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Dad Suggests was created to share with others the many different things that we have loved sharing with our own children.

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Quiet Please, Owen McPhee!: Teaching Kids How to Listen

Quiet Please, Owen McPhee!: Teaching Kids How to Listen

Trudy Ludwig has once again proven herself to be the queen of empathy. With The Invisible Boy, Ludwig and Patrice Barton gave us a picture book that I consider to be the absolute perfect tool for teaching your children how and why to care about others. Lucky for us, they’ve teamed up again to bring us another incredible story that will lead to our kids reflecting on how their actions might affect others - Quiet Please, Owen McPhee!

Disclaimer: A copy of Quiet Please, Owen McPhee! was gifted to us by the author - with no expectation of a review. All thoughts and opinions are our own.

Quiet Please, Owen McPhee! is another amazing picture book from Trudy Ludwig that focuses on empathy and thinking about others. Teach your kids about the importance of listening to others and giving others a chance to shine. #picturebooks #kidsbooks #empathy #booksthatteach #classroomlibrary #listeningtoothers #trudyludwig #dadsuggests

A teacher of mine once told me a story about a small child shopping with their mother in a grocery store. The child picks up an avocado and brings it to their mother and asks, “what’s this, Mom?” There are two types of parents, my teacher said. Some moms might respond - “that’s called an avocado. It’s green on the inside. You can mash it up into guacamole. Inside you’ll find the biggest seed you ever saw.” However, just as often you might hear a simple - “put that back!”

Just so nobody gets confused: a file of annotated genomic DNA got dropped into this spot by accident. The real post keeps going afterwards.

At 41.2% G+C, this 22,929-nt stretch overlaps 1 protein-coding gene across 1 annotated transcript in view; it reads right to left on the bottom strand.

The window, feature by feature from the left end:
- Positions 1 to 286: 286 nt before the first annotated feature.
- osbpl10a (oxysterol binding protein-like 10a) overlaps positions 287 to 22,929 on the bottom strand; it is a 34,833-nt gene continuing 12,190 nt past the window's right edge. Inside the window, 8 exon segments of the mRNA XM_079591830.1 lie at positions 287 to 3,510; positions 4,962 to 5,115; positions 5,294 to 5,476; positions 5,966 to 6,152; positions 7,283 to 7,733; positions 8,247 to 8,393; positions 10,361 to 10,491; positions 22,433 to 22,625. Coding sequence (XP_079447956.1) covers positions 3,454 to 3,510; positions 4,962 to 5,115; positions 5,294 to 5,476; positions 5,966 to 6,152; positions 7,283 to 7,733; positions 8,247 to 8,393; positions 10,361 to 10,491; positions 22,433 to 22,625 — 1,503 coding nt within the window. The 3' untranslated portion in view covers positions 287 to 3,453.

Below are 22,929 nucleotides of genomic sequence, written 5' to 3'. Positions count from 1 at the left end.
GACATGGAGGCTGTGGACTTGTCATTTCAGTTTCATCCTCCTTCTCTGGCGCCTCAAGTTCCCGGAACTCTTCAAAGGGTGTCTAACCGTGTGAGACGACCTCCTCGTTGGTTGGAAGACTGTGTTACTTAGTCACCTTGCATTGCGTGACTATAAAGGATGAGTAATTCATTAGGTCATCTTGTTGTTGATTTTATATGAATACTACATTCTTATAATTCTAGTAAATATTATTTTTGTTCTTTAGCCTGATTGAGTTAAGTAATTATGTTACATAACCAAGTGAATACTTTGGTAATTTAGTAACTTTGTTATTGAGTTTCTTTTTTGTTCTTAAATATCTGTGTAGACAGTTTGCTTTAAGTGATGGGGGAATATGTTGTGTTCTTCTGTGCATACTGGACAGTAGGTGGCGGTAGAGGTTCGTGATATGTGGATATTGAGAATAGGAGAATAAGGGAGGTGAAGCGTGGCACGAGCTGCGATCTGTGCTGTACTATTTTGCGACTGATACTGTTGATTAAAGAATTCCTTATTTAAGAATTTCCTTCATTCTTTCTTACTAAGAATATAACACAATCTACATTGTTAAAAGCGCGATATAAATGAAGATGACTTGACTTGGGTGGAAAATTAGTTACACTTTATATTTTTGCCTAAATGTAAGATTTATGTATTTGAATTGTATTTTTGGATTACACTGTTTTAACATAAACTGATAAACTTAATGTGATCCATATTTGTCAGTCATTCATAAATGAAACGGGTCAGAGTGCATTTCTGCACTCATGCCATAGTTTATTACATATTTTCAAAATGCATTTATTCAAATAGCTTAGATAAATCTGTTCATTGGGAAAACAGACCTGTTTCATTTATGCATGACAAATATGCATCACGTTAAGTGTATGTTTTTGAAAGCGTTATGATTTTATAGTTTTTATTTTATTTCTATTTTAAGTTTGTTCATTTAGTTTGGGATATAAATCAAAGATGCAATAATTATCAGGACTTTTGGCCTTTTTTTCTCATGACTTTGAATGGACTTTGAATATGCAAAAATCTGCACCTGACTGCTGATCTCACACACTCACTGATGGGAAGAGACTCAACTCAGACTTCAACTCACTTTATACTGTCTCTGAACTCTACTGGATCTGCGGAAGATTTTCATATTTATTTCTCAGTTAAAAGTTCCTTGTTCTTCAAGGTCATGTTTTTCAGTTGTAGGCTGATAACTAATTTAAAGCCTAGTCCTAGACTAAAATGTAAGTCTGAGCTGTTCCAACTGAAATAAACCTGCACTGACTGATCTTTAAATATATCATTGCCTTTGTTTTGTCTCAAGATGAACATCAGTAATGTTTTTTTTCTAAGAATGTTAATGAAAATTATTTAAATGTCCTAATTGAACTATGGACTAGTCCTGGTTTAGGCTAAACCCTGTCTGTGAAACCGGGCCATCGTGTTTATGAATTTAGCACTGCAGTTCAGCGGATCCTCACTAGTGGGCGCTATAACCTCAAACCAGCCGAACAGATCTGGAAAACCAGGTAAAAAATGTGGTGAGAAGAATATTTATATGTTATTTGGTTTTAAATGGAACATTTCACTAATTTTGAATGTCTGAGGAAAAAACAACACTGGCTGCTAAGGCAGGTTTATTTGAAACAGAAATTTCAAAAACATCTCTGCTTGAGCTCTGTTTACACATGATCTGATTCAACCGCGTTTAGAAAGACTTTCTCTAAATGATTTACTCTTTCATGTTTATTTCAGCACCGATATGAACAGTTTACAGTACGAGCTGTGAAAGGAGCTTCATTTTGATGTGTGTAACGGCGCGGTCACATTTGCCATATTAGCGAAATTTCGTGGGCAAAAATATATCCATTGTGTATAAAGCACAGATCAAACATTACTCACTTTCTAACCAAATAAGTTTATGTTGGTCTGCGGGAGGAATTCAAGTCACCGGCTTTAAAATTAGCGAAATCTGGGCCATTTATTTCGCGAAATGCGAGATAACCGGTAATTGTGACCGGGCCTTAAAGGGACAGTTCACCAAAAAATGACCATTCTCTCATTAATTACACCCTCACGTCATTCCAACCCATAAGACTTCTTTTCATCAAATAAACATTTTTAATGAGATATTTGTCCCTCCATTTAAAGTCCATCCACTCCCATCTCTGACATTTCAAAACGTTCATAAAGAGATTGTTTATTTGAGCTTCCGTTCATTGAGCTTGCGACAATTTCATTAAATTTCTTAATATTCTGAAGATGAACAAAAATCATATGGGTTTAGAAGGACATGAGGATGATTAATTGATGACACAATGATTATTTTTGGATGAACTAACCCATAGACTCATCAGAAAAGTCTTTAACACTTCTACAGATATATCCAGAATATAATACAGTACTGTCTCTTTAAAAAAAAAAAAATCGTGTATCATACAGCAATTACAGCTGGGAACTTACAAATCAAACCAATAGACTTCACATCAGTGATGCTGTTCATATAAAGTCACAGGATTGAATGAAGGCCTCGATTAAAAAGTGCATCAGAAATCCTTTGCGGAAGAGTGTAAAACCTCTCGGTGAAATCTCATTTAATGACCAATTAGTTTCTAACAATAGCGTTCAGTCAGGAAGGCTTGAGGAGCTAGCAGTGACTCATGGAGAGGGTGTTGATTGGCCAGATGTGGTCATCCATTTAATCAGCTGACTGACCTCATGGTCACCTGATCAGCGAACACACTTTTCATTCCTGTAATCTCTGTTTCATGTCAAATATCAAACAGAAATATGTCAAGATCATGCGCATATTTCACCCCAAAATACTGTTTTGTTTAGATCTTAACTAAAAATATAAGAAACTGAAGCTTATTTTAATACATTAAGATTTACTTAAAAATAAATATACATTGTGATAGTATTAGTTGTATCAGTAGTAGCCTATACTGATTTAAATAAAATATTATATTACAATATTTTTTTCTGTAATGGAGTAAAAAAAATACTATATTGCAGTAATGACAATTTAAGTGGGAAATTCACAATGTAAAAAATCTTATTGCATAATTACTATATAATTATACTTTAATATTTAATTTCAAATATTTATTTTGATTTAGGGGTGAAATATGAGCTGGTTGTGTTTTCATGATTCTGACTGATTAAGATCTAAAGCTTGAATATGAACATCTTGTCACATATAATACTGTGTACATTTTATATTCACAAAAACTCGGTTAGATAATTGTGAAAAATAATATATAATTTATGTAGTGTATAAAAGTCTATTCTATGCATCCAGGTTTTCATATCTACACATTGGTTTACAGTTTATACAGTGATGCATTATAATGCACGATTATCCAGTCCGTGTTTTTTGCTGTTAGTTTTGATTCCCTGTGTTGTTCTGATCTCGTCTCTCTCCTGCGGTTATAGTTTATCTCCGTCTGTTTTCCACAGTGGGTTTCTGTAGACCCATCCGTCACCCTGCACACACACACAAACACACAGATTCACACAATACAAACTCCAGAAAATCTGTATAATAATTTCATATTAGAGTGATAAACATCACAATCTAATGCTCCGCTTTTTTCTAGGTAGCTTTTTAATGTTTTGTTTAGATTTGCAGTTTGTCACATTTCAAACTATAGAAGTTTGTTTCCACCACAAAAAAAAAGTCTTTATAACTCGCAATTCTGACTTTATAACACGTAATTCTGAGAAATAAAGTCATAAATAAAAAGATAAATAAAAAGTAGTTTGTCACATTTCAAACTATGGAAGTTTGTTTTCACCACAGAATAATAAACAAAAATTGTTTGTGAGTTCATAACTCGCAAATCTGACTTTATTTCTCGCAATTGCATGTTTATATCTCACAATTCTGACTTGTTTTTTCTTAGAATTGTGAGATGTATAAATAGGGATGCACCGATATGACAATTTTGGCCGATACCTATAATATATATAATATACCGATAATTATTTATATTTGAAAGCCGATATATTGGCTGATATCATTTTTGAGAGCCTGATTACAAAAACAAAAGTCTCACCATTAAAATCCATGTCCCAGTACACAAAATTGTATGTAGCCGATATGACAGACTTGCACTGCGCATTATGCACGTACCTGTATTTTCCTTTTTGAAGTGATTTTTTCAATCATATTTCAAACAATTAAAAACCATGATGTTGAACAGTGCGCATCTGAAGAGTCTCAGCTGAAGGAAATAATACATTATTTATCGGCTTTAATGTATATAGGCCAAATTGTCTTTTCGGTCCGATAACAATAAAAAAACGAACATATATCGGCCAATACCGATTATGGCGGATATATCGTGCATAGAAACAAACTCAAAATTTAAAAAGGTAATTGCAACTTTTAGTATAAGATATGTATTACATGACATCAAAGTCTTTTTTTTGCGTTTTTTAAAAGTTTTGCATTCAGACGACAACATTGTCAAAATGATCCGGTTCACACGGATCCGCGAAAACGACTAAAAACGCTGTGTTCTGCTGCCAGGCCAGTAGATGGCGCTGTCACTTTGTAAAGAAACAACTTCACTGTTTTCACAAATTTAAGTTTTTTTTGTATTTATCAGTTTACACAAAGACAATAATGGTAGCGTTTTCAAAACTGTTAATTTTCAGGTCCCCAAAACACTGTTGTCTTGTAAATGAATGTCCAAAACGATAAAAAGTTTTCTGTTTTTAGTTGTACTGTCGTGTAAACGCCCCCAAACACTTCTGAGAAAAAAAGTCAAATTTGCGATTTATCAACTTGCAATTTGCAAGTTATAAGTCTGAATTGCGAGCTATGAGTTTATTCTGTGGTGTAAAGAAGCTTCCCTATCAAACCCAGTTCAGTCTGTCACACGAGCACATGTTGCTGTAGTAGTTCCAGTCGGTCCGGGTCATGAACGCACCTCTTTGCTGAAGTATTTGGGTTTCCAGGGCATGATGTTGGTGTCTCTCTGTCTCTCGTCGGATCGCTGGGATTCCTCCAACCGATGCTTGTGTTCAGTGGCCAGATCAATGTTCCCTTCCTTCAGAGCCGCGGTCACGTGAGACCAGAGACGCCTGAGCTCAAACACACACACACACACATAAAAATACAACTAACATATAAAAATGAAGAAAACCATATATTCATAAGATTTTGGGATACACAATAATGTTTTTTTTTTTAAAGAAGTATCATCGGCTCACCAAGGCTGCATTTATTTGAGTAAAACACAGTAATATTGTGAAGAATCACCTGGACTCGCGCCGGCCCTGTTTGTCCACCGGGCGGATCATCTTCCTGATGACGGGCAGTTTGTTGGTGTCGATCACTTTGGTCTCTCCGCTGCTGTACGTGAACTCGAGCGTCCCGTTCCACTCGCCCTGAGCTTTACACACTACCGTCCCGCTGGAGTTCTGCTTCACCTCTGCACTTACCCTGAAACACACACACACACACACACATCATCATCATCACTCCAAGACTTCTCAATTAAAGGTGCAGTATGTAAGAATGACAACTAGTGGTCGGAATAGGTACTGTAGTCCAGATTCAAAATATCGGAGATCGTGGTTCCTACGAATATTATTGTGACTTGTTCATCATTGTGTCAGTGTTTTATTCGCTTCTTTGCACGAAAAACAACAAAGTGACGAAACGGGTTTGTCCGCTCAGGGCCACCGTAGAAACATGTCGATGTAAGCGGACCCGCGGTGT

This was during a class about teaching children how to read. The point was that lots of children grow up with significantly less exposure to words compared to others, and that it can make a big difference for their future reading ability.

I walked away from this story about the grocery store desperate to be parent #1, but not for the reasons you might think. As a father, this story made a big impression on me for a different reason. The kid whose Mom just snaps at him isn’t just missing out on a vocabulary lesson. He’s also missing out on a lesson in empathy, showing someone that you care, and showing someone that you are listening.

I think it’s fair to say that my kids are growing up in a very different world than I grew up in. I don’t think it’s a groundbreaking statement to suggest that technology is changing the ways our children’s social skills develop. Children have always needed to develop their executive functions and their listening skills and their ability to pay attention and control their impulses - but I don’t think it’s a stretch to say that it’s more of an uphill battle in today’s world than it used to be. And part of the problem is that many of their role models have their noses in phones just as much as they do.

So how do we teach kids to pay attention and listen? Well, being a good role model certainly has to be a part of it. And, assuming we take care of setting a good example first, I’ve always found stories to be one of the very best teachers of life lessons. If your kids are anything like my son, they often want to know the “why” of a lesson - as in, “why do I need to listen?”. A well-crafted work of art that appeals to their heart not only answer their questions, but it can cause them to reflect on their lives and leave a lasting impression as well. Quiet Please, Owen McPhee! is the work of art for this life lesson.

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As a dad there are many things I want to teach my children. Most of all, as my son’s teacher can attest, I want them to be kind to others. Skip the summary about the math and English grades, we’re in kindergarten here. Just tell me if he’s being nice to everyone.

Next up on my dad list is stoking the fires of a magical childhood imagination. There’s nothing more beautiful and joyous for me as a dad than experiencing the curious, creative, and excited personalities of my children.